The change-focused figurehead cited by Mr. Faria is Rudy Giuliani, whose convictions for going after the mafia machinations as a prosecutor…galvanized his stance as a mayor wholly supportive of the police institution, equipping cops with everything necessary to accomplish an underdog mission, and it included tons of legwork to achieve successes.
It seems ludicrous that we are even considering more fileting of police forces. It is entirely against the grain to sub-standardize physical features inherent in an increasingly demanding role amid a swift-moving society, namely New York City. We all know what they’ve been through and continue to endure.
(Photo courtesy of the NYPD.)
Part of the ludicrous nature of the NYPD’s position on this fell from the lips of the agency’s training figurehead, Chief Holmes, who said, “No cop on patrol runs a mile and a half. No one’s chasing anyone a mile and a half. Not to mention every day in the gym you’re doing a mile and a half [as part of training].”
So, it is mandatory as a training component but not upfront, when you are responsible for proving yourself capable and worthy.
The NYPD’s top cop, Commissioner Keechant Sewell did not concur with the decision to scrap running as a qualifying ingredient for police candidates. “The [police commissioner] is in favor of the run. She didn’t agree with this,” one of her high-ranking aides stated. That reeks of bureaucracy whereby a liberal politician is prompted to step in and decide the fate of an almost nine-million population served by roughly 35 thousand cops.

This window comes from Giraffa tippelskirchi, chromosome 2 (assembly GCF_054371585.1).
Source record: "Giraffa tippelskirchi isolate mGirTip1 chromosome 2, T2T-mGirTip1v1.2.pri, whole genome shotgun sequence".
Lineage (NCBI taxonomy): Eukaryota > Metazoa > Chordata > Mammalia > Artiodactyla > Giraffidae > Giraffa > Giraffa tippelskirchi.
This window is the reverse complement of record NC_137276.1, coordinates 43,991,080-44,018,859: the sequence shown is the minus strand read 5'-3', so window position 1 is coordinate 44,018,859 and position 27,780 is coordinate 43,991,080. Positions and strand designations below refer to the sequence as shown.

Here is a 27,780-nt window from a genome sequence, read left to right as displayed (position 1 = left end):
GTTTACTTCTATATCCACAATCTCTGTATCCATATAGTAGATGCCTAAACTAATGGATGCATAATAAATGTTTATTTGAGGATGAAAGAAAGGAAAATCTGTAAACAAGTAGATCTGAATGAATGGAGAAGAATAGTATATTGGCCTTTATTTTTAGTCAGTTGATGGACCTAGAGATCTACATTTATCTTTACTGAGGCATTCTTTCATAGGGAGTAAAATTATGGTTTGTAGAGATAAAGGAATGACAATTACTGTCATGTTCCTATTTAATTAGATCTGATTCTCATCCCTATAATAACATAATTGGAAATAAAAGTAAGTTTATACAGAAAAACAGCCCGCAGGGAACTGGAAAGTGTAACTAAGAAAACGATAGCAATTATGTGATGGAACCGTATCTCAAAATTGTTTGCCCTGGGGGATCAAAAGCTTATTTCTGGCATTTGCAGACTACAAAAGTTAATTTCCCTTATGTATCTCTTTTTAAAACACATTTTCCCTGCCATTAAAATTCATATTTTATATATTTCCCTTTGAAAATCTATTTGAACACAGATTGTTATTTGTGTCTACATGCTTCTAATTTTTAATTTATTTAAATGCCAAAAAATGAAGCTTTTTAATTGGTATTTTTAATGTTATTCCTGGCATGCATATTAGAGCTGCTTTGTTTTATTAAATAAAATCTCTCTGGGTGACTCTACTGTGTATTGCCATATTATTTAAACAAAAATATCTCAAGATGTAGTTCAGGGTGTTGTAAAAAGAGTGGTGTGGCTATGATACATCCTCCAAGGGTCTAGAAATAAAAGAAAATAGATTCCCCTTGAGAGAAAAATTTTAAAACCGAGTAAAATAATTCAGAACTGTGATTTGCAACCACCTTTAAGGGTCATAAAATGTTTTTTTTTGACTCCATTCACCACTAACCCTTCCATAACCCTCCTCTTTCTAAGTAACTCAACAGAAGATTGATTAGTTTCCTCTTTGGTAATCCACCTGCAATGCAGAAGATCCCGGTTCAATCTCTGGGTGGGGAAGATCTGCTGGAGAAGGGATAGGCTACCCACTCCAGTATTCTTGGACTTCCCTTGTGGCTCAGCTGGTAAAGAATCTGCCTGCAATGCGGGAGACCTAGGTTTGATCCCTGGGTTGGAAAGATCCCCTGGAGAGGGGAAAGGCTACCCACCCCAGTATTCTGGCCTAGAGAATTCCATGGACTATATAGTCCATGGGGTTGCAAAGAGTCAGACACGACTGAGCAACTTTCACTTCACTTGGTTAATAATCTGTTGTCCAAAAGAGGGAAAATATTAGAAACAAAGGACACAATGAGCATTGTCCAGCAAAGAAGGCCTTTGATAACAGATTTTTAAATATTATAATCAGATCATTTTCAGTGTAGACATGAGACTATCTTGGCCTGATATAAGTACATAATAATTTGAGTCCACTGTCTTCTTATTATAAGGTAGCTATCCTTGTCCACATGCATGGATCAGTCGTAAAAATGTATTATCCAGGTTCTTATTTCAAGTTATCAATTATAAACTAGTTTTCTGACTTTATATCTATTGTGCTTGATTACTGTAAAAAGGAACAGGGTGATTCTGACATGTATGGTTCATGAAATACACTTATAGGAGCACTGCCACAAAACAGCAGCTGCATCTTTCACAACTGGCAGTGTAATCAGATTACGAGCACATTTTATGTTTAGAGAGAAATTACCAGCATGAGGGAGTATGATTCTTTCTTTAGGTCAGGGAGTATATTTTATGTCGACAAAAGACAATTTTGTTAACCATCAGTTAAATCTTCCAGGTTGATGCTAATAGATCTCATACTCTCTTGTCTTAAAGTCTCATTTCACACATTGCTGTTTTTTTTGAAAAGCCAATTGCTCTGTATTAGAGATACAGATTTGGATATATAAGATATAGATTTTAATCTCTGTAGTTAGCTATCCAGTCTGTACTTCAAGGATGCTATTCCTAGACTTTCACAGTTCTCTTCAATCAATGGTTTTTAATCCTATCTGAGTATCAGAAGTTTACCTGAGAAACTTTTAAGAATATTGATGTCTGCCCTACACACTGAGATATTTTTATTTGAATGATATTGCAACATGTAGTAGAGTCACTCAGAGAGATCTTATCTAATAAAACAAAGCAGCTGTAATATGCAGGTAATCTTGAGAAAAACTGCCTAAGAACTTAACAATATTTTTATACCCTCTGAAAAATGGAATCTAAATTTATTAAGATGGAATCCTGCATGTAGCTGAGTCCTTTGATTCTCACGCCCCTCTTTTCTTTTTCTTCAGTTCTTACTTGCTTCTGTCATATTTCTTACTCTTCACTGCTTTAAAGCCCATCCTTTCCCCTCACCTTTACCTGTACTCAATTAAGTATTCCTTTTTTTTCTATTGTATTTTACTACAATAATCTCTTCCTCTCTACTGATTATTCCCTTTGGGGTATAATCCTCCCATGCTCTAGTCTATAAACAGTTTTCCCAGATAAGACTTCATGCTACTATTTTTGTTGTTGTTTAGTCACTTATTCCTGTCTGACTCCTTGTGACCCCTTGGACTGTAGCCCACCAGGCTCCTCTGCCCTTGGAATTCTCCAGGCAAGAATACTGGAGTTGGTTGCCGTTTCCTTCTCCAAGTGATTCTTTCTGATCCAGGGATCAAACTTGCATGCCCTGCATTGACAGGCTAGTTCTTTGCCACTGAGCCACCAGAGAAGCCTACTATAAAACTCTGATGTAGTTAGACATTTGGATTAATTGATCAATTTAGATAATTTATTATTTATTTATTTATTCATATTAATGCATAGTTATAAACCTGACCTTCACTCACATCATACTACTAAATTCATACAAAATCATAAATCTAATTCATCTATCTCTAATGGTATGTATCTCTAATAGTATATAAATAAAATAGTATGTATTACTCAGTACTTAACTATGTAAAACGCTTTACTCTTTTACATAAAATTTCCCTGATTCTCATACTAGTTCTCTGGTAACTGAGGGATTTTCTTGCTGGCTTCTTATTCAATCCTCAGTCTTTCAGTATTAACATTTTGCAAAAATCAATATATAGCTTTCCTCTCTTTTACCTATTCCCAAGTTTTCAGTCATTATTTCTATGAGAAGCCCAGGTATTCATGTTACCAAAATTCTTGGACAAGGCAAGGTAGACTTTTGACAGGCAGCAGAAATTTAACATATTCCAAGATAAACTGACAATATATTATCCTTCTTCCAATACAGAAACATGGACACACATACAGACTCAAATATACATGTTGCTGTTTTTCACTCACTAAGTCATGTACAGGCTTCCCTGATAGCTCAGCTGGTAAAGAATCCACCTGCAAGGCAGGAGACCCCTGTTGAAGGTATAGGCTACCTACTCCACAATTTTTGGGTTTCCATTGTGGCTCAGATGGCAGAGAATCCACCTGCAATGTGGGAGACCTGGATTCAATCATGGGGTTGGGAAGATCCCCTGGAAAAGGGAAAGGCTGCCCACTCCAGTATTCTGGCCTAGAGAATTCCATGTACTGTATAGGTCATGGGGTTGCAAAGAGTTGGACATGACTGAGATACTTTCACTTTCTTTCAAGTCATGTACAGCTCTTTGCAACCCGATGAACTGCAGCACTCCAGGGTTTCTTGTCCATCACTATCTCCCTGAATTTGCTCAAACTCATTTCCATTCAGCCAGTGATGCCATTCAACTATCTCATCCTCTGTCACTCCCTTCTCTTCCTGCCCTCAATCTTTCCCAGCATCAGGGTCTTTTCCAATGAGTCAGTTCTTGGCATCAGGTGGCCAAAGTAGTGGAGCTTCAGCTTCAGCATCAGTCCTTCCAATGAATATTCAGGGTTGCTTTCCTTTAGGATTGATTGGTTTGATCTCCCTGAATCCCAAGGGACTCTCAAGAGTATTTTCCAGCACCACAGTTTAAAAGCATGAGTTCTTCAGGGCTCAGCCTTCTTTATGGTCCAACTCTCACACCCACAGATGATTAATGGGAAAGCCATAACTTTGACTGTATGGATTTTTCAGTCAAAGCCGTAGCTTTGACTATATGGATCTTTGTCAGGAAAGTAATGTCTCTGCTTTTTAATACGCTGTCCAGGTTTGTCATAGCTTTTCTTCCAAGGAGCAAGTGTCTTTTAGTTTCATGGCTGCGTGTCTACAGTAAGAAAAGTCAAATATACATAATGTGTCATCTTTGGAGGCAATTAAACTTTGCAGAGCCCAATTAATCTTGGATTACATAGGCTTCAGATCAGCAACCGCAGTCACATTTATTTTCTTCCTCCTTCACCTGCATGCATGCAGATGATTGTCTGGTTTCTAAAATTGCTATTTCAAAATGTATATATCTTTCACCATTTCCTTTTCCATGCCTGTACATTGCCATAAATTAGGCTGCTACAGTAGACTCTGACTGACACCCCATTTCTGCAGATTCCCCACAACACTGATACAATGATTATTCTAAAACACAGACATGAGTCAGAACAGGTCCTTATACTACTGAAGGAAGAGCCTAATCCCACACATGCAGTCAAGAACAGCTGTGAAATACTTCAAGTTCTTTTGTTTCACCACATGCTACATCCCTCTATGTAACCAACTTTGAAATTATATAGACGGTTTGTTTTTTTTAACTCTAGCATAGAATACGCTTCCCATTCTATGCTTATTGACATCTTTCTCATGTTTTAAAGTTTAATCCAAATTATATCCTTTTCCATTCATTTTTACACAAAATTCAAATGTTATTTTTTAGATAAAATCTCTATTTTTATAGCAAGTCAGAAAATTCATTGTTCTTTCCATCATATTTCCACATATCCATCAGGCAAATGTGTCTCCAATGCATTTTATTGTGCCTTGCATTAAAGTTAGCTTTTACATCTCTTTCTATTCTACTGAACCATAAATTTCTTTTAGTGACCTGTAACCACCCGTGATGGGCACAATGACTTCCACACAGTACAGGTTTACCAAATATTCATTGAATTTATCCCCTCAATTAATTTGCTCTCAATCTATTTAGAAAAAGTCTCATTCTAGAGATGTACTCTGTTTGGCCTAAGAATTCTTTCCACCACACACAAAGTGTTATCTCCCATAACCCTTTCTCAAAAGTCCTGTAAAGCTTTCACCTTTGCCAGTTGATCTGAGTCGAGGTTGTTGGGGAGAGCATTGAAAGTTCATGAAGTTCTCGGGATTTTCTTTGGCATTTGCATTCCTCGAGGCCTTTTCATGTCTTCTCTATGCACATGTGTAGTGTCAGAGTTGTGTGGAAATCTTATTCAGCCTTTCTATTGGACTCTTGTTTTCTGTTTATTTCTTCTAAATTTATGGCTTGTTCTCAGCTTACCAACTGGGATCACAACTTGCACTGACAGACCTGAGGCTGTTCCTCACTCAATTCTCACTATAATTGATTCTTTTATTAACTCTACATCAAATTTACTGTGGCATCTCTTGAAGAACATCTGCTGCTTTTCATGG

“They’re the ones that did this, and they’re the ones who are going to have to live with the consequences of a department where the utterly unfit are all that’s left in the pool,” said former NYPD cop Eugene O’Donnell, who used to prosecute cases in NYC and now teaches at the John Jay College of Criminal Justice. He lumped this latest defiling of the police profession as stemming from the defund-the-police movement which discouraged otherwise qualified candidates from even applying.
Typical political wrangling toward a problem created by elected ones: Throw another cookie at the monster and hope it plays nice, doesn’t bite us in the end.
Our friends at Fit Responder elicited opinions on the NYPD’s decision to cleave physical ability from prospective police candidates, and this one seemed befitting to our discussion:
“I think all police officers and emergency personnel should have to meet a specific set of fitness standards. You don’t meet them, then you are out. I am a petite woman and I struggle with standards being lower for women than men. If a job requires say a height of 5’ 5,” as an example, then I would be out. Why would I want that standard lowered so I could pass but then struggle to do the job? I’m neither a veteran nor emergency personnel. So obviously I have no real-world experience. But I do know I would want to run faster than the criminal and be able to win in a fight.”